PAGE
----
I don't want to boil this debate down to a simple semantic argument, but the term "racism" is tossed around too much in our politics.  That is because basic identity politics, and the positive biases that come with it, are often mistaken for bigotry of one sort or another.   History shows us that people tend to prefer candidates that look and talk and act like they do.  So Whites tend to prefer White candidates, Blacks tend to prefer Black candidates, Latinos tend to prefer Latino candidates, men tend to prefer male candidates, and women tend to prefer female candidates.  These preferences are not racism, or sexism, they are just a manifestation of humanity's tendency towards tribalism.  

                If a black voter is voting for Barack because said voter either a) doesn't trust white people, or b) believes that blacks are inherently superior in someway, then yes, that is a racist vote.  But if a black voter votes for Barack because he or she identifies more with Senator Obama, then no, that is not racism even if race is a component in that sense of identification.

                Similarly, if a woman votes for Hillary because of a belief that men cannot be trusted or that women are just better than men, then that is a sexist vote.   But, if a female voter simply supports Senator Clinton because she identifies with her more strongly than with her opponent, then no that is not sexism.

                In closing I'd like to acknowledge the simple reality that black voters and female voters in the Democratic party have a long history of supporting candidates who are white and/or male.  That they, in the context of this election, tend to prefer the candidates who are most like them doesn't make them racist/sexist, it just makes them human.

                This country does not have the luxury to entertain idiocy as if it is reasonable. --Digby

                by Thought Crime on Fri May 23, 2008 at 07:09:44 AM PDT

                [ Parent ]

                •  I agree with your analysis and also say (1+ / 0-)
                  Recommended by:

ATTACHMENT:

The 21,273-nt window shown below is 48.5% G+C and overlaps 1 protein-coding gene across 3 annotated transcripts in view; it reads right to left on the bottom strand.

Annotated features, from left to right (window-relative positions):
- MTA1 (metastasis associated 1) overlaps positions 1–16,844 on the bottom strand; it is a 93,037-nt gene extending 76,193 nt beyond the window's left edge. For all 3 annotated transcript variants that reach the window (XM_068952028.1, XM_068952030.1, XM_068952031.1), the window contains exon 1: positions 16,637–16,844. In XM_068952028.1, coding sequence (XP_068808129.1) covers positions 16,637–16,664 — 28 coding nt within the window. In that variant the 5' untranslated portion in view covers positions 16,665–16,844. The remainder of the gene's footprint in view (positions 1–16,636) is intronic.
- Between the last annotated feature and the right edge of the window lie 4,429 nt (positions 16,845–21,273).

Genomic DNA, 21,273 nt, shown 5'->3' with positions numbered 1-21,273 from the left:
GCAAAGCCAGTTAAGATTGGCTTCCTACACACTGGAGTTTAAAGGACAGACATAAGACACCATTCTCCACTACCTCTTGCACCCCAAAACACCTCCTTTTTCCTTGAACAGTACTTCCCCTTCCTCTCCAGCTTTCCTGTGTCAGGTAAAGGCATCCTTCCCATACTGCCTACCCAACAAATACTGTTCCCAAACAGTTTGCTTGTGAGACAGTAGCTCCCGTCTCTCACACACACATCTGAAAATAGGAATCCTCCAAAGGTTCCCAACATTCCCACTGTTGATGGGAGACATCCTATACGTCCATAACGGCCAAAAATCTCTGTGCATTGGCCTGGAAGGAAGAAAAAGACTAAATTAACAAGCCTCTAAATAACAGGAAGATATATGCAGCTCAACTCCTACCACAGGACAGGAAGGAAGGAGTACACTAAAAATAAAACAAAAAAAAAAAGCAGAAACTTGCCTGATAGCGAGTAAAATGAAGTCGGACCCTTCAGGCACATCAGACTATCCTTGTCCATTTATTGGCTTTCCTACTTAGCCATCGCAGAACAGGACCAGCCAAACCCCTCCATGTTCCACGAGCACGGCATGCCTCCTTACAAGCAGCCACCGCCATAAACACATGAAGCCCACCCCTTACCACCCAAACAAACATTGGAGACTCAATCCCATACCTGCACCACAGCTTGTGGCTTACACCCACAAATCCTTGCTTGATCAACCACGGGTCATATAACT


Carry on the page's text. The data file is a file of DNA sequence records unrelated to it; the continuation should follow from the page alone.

Dvd Avins

                  that one cannot make an absolute statement whether a particular vote is because of identity politics or racial/sexism beliefs unless the components that you identified here are surveyed. Therefore, you cannot make blanket statements saying that racism and sexism are not factors in voting decisions.

                  Also, in terms of sexism, often women face discrimination not because of a belief of superiorty but because of the role of affinity in the workplace. An equally qualified woman may not receive the same opportunities because Dick is liked more and the boss is more comfortable working with Dick than Sally.

                  The point is that yes affinity and comfort have a lot to do with decisions that occur in our society, but I believe that we need to expand our level of comfort and embrace people who are different if we are to expand opportunities for women and ethnic groups.  

            •  It's the POWER!!! (6+ / 0-)

              Why don't you take this weak and untrue s**t where it belongs--the trashbin!  I think Jim Webb has it right--recognize the legitimate needs and desires of both sides, and make a way for them to work TOGETHER to achieve greater opportunity.

              As Barack so eloquently noted yesterday, when you pull up to the gas pump you pay $4 whether you're Black or White.  We need to recognize this, and move forward together toward a better future.

              Barack Obama is the ideal person to lead that charge!!!

              •  Consider this and tell me what you think (0+ / 0-)

                Senerio One:

                Dick and Sally both work in the same department. Dick has a family and so does Sally. There is a new opening for a job and both apply. The hiring partner is a man. If Dick gets the job because the hiring partner is more comfortable with Dick than Sally is this an example of sexism?

                Senerio Two:

                Dick and Sally are polticians asking for your vote. Dick has the same policy plans as Sally. The number of women voters outnumber men 3 to 1. If Sally gets more votes than Dick because she is a woman is this sexism?